• About the offense. Boy was it ugly. The results, that is, not necessarily the process. The Thunder missed its first 10 shots and 12 of its first 13. The first field goal didn’t come until Durant, of course, buried a step back with 7:01 left in the first quarter.
  • The tradition of standing until the first basket backfired today. Fans were forced to sit at the first timeout when the Thunder still was scoreless with 8:18 remaining in the opening period. They stood again at the end of the timeout.
  • The poor start could have been fatigue. Both teams played Friday night. But Hollins said it also stemmed from playing a different team. “We’ve been playing the same team for six games. They’ve been playing the same team for six games. All of a sudden, now you’ve got to go play somebody else. You’ve got to get adjusted. And I thought after that first quarter the teams played pretty decent and did what they normally do. But it was not very pretty in the first quarter. A lot of turnovers. A lot of missed layups. A lot of missed shots.”
  • The first quarter saw the teams combine to shoot 12 of 46 from the field.
  • Durant: 13 of 26 from the field. Rest of the Thunder: 20 of 54.
  • The rest of the Thunder, minus K-Mart: 12 of 40.
  • Ibaka got the award for Sunday’s stinker. Offensively, at least. He scored just five points on 1-for-10 shooting. His shot looked as bad as it has in a long, long time. Just no rhythm from him in this one.
  • But more important that Ibaka’s subpar offense was his strong defense. Ibaka did a terrific job on Randolph. It was sort of surprising how well Ibaka played Z-Bo. He bodied up, played physically, stayed down on pump fakes, moved his feet on drives and contested shots as best he could. We all know by now how well Nick Collison plays Randolph. But today Ibaka defended Randolph the best.
  • The Thunder could have done a better job on Gasol. He finished with 20 points and nine rebounds. Kendrick Perkins got the bulk of the assignment against Gasol. And most of Gasol’s damage came from outside, which you can live with. But I’d like to see Perk press up on Gasol more. Ten of Gasol’s 14 shot attempts were beyond eight feet. He made six of them. That’s a percentage that’s past the point of something you live with. That’s something you’ve got to shut off. It’s not like Gasol’s going to blow by you. Might as well press up on him and take away that jumper.
  • Conley scored 13 points on 15 shots. He had only three assists and two turnovers. The Thunder will be lucky to see that out of Conley again.
  • Collison got called for a bogus flagrant foul in this one. Ever seen a flagrant where a player is offering assistance on the foul player’s landing? Me either until today.
  • There was a stretch in this one that could have gotten out of hand for the Thunder but Memphis couldn’t make OKC pay. The Thunder sat Durant at the start of the second quarter while trailing by two. Memphis started the period with two starters, Conley and Randolph, against five Thunder bench players. Ibaka check back in a minute, 55 seconds into the period, and Keyon Dooling replaced Conley three minutes, three seconds in. But Durant sat four minutes, 18 seconds and the Grizzlies lead remained at two when KD returned.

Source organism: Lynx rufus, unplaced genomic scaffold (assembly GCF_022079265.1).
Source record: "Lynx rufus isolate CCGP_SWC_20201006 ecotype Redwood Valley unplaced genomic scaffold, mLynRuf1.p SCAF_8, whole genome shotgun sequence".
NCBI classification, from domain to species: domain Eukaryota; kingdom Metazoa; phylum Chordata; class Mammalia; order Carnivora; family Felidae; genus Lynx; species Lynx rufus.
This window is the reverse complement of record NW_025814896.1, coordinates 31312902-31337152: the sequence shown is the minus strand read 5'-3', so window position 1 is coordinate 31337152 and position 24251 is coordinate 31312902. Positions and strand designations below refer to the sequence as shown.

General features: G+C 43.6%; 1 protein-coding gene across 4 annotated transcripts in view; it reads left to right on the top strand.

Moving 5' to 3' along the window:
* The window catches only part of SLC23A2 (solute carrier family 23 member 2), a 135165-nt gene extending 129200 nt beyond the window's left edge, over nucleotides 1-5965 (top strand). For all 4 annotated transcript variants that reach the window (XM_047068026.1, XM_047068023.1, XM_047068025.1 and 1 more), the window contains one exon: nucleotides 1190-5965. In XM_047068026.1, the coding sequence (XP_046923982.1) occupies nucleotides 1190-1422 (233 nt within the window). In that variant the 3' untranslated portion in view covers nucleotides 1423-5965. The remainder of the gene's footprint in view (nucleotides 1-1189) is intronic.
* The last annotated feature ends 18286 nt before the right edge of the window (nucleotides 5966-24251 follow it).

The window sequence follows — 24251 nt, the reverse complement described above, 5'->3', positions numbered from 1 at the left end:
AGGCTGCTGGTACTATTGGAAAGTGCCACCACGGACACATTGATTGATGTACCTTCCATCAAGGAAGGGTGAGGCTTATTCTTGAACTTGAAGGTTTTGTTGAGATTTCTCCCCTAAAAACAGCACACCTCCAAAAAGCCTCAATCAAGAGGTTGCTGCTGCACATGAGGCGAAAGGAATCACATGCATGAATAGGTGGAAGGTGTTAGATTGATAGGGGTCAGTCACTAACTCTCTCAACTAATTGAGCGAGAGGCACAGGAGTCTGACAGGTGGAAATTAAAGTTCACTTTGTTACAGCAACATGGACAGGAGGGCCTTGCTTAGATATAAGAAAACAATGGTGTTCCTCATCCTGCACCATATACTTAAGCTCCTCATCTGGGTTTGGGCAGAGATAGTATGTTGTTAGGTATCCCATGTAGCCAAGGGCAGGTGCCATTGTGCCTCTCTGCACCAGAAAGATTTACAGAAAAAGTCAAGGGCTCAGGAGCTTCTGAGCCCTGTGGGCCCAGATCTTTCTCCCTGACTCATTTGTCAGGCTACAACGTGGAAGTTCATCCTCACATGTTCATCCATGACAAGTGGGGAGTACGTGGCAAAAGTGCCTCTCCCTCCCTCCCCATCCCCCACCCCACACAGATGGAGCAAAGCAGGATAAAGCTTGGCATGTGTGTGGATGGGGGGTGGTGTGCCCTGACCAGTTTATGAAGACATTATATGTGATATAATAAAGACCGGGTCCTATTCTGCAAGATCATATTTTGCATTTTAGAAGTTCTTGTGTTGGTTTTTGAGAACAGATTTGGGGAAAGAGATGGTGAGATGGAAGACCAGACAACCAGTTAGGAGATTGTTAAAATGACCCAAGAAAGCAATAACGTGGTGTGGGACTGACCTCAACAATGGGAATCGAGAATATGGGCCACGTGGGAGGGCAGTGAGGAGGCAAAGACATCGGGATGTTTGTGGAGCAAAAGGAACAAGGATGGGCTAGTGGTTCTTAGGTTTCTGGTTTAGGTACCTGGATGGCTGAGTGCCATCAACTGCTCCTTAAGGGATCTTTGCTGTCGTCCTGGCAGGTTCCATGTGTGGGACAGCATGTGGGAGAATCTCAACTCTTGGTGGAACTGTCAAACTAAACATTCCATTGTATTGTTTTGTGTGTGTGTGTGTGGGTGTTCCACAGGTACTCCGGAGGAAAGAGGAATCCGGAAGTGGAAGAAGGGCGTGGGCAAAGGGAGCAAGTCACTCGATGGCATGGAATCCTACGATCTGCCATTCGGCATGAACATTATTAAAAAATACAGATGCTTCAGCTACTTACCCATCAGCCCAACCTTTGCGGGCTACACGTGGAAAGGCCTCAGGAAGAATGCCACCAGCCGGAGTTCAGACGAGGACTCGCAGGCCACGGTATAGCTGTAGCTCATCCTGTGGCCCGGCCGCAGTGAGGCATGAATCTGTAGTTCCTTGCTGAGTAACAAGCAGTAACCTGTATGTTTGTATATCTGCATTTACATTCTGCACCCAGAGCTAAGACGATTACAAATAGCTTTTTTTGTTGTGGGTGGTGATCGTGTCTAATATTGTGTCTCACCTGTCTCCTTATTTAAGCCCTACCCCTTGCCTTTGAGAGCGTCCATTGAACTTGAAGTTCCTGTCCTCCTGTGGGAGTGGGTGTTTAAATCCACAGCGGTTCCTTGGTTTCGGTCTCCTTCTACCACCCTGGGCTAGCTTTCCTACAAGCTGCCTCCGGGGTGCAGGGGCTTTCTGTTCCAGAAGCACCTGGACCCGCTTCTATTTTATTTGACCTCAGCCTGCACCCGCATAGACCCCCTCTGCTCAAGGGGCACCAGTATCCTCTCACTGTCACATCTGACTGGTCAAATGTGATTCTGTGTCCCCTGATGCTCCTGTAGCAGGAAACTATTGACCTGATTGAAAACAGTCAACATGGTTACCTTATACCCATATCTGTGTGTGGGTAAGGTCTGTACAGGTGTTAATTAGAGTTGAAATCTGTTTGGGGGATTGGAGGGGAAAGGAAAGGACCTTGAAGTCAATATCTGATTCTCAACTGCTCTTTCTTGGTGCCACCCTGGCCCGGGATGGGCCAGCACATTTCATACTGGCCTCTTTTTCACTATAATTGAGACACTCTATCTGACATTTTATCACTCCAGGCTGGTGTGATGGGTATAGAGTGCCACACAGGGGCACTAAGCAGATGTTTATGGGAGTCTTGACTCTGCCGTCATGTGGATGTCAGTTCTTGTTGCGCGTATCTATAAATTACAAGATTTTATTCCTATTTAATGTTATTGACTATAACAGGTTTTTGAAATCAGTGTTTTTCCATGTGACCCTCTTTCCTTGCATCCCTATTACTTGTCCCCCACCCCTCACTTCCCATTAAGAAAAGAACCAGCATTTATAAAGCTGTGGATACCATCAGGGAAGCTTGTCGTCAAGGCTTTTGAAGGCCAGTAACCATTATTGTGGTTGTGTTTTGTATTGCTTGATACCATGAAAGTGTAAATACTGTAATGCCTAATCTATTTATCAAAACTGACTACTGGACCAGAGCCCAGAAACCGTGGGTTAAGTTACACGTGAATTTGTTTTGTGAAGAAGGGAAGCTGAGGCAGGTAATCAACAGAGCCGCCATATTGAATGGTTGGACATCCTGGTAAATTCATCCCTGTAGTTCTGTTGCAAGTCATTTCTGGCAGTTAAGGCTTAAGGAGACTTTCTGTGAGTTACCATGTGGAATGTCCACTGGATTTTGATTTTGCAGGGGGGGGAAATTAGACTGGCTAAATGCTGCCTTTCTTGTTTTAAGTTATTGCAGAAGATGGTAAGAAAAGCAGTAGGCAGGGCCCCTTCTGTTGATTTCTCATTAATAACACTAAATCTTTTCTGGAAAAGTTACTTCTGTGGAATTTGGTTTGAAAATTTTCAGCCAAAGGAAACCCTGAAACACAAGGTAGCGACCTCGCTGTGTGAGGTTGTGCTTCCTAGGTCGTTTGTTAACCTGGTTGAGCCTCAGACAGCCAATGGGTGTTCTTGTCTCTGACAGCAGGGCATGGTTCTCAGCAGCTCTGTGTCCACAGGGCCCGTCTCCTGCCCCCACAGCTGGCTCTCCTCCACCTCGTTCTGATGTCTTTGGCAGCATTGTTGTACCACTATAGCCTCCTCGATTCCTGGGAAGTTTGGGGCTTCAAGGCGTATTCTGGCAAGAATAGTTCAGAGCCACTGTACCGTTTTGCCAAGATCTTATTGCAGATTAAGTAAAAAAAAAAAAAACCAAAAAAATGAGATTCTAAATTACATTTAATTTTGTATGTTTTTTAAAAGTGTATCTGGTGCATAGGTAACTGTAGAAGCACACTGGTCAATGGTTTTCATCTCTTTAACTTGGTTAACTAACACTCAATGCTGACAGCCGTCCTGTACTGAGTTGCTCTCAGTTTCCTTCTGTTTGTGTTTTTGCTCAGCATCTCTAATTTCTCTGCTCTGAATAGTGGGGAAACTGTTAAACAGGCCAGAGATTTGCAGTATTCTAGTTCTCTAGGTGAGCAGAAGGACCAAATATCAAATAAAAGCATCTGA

• The Thunder didn’t record its first blocked shot until 6:23 remained in the third quarter.
  • Interesting that in Game 4 against the Rockets some thought Brooks should not have called a timeout with 12.1 seconds left. After James Harden missed his jumper and the Thunder secured the rebound, some thought the Thunder, trailing by two, would have been better off just getting it to KD and not letting Houston’s defense set up. Well, that’s sort of what happened today. After Fisher’s steal against Conley landed right in Durant’s hands, Durant didn’t hesitate to race up the court and splash one in.
  • Brooks: “During that timeout, I said if we get a stop and it’s in Kevin’s hands, or a long rebound in the right guy’s hands, push. I don’t want the defense to get set. But if we don’t get a stop call a timeout. Or, if we get a stop and it’s not in the right guy’s hands we were going to call a timeout.”
  • Brooks then said not calling a timeout once the ball was in Durant’s hands was a better option than calling a timeout and allowing the Grizzlies to set up. “That’s a better play,” Brooks said. “We had some 3-point shooters on the floor, and Kevin has a high IQ with his decisions with the handle. When he handles the basketball he can make good decisions. And I thought he had a chance to drive. But he chose to pull up. Or if he chose to drive I thought he had corner 3-point shooters. So he puts them in a tough position. That’s what the great players do.”
  • Durant on the timeout vs. no timeout strategy: “We got a steal. I could see if we had a rebound and they were on their way back down court. But we had numbers in transition. So once we have numbers we’re a team that likes to get out and run.”
  • The two biggest buzz words in this series will be “big” and “small.” There will be a ton of analysis about which team did what when they utilized a big lineup and a small lineup. It started tonight. Get used to hearing a lot more of it.
  • Up next. Game 2 on Tuesday.


by Darnell Mayberry
OKC Thunder Senior Reporter
Darnell Mayberry grew up in Langston, Okla. and is now in his third stint in the Sooner state. After a year and a half at Bishop McGuinness High, he finished his prep years in Falls Church, Va., before graduating from Norfolk State University in...